Aleutia Relia Industrial PC Review: Ivy Bridge & Q77 in a Fanless Chassisby Ganesh T S on December 4, 2012 10:00 AM EST
- Posted in
- Industrial PC
- Ivy Bridge
Unboxing and Setup Impressions:
Aleutia doesn't bundle input accessories (keyboard / mouse / IR remote etc.) with the system. We also don't find any detailed operating manuals. The package is pretty barebones as it can be. This is perfectly acceptable given the target market. There is a single welcome note which lists the package contents and also provides the initial login details for systems with pre-installed operating systems.
The contents of the package include:
- 90W AC adapter (with country-specific power plug)
- Driver and software CD from Intel for the DQ77KB motherboard
- OEM Windows 7 Home Premium installation DVD
- HDMI to DVI adapter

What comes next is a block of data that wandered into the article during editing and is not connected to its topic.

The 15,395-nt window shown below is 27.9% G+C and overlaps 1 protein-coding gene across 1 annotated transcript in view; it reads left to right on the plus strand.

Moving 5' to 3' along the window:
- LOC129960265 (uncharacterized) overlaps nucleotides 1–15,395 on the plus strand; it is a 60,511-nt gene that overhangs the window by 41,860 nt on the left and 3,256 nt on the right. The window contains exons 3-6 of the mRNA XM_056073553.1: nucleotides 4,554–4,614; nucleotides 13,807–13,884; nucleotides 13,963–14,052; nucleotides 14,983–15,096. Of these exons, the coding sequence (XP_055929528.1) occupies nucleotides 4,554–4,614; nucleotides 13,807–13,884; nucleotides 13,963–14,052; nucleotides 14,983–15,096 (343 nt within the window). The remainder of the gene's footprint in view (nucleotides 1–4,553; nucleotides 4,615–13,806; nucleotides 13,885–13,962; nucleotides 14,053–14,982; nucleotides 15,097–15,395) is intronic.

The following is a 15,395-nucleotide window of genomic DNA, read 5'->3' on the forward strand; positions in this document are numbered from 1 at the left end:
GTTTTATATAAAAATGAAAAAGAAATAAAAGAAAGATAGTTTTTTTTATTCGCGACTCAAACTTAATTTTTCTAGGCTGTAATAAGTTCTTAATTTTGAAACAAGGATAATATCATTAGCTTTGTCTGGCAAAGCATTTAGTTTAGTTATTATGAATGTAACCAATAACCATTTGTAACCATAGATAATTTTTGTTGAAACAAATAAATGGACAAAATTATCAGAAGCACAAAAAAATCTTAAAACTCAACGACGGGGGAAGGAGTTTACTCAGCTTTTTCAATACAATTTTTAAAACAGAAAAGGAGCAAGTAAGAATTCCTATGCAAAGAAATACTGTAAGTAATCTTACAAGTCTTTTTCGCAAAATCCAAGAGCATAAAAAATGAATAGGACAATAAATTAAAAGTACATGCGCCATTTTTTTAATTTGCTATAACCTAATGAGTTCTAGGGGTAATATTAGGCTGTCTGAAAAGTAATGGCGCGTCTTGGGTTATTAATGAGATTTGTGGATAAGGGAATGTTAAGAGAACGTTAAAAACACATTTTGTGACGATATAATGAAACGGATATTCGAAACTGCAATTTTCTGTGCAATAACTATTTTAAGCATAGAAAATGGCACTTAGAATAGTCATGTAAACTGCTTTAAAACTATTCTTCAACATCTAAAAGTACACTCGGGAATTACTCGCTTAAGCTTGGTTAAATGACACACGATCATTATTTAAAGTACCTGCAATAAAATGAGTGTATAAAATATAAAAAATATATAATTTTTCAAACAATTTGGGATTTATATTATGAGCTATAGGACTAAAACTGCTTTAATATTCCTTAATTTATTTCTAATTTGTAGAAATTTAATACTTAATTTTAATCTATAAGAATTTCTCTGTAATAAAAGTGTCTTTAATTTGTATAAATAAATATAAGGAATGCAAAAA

- Two TP-Link 2.4 GHz 802.11b/g/n compatible antennae
- Main unit
One of the most interesting aspects of the package is the main unit itself. The chassis is solidly built and meant to act as a giant heat sink. The industrial design is extremely pleasing to the eye. The rounded corners and the curved heat sink base on either side add to the aesthetics.
We would have liked the rubber feet at the bottom of the unit to be thicker in order to give more clearance to the ventilation slots at the bottom. A number of screw slots for mounts of varying sizes is also provided. The rear panel of the unit has the DC-in jack, four USB 3.0 ports, a full-size Display Port output as well as HDMI, two GbE LAN ports, analog audio out and microphone jacks and a Kensington lock slot. On the top side of the rear panel, we have ventilation slots interrupted in two places by Wi-Fi antenna holders.
The front panel is relatively bare, with a single power button and an LED indicator (which lights up blue when the system is powered up) on one side and two USB 2.0 ports on the other.
The top cover has ventilation slots running on either side close to the heat sink base. All the ventilation slots are covered by a thin gauzelike layer underneath which provides a certain degree of protection against internal dust build up.